Funding shortages dampen fight against Aids
The international community has made extraordinary progress in the past decade in the fight against Aids but a funding crisis is putting those gains at risk, United Nations health agencies said on Wednesday.
A World Health Organisation-led report said the human immunodeficiency virus (HIV) that causes Aids and now infects about 34 million people around the world has proven a “formidable challenge” for scientists and public health experts.
“But the tide is turning,” it added. “The tools to achieve an Aids-free generation are in our hands”.
Yet a severe funding crisis at the world’s largest backer of the fight against Aids and a decline in international donor money to battle the syndrome is dampening optimism in the HIV/Aids community about an eventual end to the pandemic.
Annual funding for HIV/Aids programmes fell to $15-billion in 2010 from $15.9-billion in 2009, well below the estimated $22-billion to $24-billion the UN agencies say is needed by 2015 to pay for a comprehensive, effective global response.
No new funding
The public-private Global Fund to Fight Aids, Tuberculosis and Malaria—the world’s largest financial backer of HIV treatment and prevention programmes—said last week it was cancelling new grants for countries battling these diseases and would make no new funding available until 2014.
In an interview with Reuters in London as the report was released, Gottfried Hirnschall, the WHO’s director for HIV/Aids said great progress in bringing down the number of new HIV infections and dramatically increasing access to life-saving Aids drugs made this a critical time in the battle.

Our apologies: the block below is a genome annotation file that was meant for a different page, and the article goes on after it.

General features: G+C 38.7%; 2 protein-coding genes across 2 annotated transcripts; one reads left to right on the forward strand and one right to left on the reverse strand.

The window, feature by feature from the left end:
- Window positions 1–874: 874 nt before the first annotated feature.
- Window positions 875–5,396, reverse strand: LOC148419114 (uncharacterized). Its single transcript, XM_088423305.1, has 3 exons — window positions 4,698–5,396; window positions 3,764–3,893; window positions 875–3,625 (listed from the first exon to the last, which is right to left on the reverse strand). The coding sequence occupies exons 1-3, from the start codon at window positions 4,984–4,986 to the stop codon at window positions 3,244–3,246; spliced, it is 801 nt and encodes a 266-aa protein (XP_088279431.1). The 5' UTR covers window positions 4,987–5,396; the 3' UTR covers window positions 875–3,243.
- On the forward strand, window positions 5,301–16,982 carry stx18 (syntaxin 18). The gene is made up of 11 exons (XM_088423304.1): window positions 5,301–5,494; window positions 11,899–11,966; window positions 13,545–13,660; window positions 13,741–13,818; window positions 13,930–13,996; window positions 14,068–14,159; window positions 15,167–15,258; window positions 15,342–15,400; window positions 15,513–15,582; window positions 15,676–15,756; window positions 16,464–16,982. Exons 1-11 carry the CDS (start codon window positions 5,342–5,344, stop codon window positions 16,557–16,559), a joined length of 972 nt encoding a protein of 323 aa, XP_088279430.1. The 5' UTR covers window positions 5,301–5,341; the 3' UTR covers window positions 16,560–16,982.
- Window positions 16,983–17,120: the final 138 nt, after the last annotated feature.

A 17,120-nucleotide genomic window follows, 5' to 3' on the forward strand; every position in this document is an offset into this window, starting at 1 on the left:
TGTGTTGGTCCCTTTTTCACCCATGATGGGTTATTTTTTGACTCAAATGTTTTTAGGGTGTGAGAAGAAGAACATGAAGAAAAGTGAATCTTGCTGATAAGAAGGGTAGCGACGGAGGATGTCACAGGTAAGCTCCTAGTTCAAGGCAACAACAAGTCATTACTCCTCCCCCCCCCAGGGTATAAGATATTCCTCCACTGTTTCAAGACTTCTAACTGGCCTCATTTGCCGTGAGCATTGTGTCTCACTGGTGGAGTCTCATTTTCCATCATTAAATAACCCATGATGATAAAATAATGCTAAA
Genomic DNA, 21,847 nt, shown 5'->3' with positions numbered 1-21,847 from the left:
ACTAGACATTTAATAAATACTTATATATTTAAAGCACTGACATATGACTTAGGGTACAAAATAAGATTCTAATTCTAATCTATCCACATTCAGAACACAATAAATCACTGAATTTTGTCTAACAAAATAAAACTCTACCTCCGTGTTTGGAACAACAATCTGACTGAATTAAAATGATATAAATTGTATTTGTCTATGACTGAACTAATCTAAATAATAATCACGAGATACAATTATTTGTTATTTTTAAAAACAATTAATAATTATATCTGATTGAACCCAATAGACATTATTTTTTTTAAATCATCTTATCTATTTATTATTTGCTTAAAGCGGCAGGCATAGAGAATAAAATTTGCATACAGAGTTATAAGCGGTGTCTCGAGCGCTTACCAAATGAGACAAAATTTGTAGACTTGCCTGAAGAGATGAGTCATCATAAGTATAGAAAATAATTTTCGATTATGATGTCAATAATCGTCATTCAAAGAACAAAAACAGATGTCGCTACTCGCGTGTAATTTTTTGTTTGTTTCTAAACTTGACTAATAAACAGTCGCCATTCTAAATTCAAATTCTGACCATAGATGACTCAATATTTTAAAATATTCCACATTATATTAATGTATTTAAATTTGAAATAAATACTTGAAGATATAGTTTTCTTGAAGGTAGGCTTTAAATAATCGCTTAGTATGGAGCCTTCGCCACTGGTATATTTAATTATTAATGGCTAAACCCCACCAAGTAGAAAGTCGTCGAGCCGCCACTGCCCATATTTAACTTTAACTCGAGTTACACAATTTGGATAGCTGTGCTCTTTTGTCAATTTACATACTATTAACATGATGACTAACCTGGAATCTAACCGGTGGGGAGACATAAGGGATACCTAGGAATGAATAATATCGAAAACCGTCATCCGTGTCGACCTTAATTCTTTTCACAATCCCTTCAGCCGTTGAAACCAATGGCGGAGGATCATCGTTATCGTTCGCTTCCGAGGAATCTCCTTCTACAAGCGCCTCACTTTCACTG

Scientific studies in the past year have also shown that getting timely Aids drug treatment to those with HIV can significantly cut the number of people who become newly infected with the virus.
“This is a really exciting year because we’re seeing downward trends in those areas where we want to see downward trends—in new infections and in mortality—and we’re seeing upward trends where we’d like to see them, primarily in [treatment] coverage rates,” Hirnschall said
Latest figures in Wednesday’s report and from a UNAids global study last week show the number of new HIV infections fell to 2.7-million in 2010, down from 3.1-million in 2001, while the number of people getting life-saving Aids drugs rose to 6.65-million in 2010 from just 400 000 in 2003.
Zero new infections
Hirnschall said the data suggested the WHO’s goal—to have zero new infections, zero deaths and zero stigma associated with HIV—“could in the not too distant future become a reality”.
But the big risk lies in the funding, he said.
“We already have a $7-billion shortfall for this year and what’s even more alarming is that we also had almost $1-billion less this year than we did last.”
With many large international donor countries struggling with recession and debt crises, Hirnschall said it was crucial for countries affected by HIV/Aids to do all they can to fund their own programmes and make limited resources go further.
Wednesday’s report, released ahead of World Aids Day on December 1 by the WHO, the UN Aids programme and the UN children’s fund Unicef, said treatment, prevention and outreach programmes are becoming more efficient with health clinics integrating services and local communities finding more effective ways to get medicines to HIV patients.
‘Deeply troubling trend’
“Nevertheless, financial pressures ... are threatening the impressive progress to date,” it said, adding that declining funding was a “deeply troubling trend”.
Hirnschall said donors should recognise that stepping up investment now will save lives and more money in the long run.
“The risk is that we carry on as we are for the next 20 years and the whole epidemic will just linger on and on. Or we could load up front and make a big investment now and then the numbers will really start to come down and it will pay off.”
“The question is, is the world ready to do that?”—Reuters
In commemoration of World Aids Day, we look at the latest news, features and multimedia on some of Africa’s deadliest diseases. View our special report.